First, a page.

Real-time collection of traffic data (Article 20)

216. Often, historical traffic data may no longer be available or it may not be relevant as the intruder has changed the route of communication. Therefore, the real-time collection of traffic data is an important investigative measure. Article 20 addresses the subject of real-time collection and recording of traffic data for the purpose of specific criminal investigations or proceedings.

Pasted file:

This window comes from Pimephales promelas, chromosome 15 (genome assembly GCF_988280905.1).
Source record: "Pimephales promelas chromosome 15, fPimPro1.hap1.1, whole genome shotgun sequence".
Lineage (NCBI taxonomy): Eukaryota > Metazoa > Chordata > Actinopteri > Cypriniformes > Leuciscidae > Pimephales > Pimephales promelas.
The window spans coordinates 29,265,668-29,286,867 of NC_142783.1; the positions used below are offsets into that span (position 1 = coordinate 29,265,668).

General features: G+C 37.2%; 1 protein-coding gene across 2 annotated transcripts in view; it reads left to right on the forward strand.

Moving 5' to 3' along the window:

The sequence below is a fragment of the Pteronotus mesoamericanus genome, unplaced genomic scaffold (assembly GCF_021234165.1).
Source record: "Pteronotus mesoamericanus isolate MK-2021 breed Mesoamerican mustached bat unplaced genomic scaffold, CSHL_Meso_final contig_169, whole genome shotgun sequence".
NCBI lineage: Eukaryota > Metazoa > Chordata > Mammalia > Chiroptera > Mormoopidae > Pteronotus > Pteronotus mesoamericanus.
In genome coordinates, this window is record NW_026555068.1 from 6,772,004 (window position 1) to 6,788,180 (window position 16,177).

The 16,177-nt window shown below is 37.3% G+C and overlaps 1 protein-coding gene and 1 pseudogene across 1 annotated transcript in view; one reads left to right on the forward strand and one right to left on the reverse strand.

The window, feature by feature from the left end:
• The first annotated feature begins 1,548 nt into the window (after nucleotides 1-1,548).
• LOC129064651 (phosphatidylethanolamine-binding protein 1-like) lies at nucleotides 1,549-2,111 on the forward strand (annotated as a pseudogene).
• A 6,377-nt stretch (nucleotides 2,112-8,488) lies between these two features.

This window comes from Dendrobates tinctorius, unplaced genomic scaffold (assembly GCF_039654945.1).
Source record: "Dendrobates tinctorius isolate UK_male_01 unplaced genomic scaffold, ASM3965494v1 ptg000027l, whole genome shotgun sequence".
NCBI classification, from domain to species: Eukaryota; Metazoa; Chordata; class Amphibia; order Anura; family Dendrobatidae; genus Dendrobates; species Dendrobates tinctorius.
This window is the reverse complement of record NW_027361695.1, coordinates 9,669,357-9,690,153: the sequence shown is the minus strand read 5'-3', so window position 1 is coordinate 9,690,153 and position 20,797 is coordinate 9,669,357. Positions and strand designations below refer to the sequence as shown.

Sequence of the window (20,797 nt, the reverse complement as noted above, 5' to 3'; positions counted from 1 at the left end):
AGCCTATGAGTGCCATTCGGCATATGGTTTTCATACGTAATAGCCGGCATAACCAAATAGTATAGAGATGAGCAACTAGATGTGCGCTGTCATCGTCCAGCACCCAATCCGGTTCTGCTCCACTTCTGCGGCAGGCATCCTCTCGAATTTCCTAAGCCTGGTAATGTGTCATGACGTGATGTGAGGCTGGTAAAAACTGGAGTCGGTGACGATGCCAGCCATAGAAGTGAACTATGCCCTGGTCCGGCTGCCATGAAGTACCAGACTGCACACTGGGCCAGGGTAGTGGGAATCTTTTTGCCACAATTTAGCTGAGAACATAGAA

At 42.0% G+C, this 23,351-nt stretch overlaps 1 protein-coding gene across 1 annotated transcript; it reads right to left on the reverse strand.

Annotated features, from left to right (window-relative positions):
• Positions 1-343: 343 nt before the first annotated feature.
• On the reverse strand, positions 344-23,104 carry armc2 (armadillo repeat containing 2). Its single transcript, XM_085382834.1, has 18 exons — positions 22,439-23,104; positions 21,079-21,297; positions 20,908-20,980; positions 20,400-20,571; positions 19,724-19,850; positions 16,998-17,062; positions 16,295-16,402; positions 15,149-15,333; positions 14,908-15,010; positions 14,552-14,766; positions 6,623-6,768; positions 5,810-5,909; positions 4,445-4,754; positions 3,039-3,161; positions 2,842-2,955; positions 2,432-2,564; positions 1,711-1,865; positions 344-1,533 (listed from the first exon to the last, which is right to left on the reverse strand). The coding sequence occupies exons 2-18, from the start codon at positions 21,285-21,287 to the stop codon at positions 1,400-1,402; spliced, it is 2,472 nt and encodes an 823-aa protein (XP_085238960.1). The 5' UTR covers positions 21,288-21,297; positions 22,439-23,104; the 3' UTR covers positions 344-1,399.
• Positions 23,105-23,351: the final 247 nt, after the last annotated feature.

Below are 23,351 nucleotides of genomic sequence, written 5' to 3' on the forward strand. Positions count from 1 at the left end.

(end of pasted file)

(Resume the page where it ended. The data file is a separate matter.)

217. Traditionally, the collection of traffic data in respect of telecommunications (e.g., telephone conversations) has been a useful investigative tool to determine the source or destination (e.g., telephone numbers) and related data (e.g., time, date and duration) of various types of illegal communications (e.g., criminal threats and harassment, criminal conspiracy, fraudulent misrepresentations) and of communications affording evidence of past or future crimes (e.g., drug trafficking, murder, economic crimes, etc.).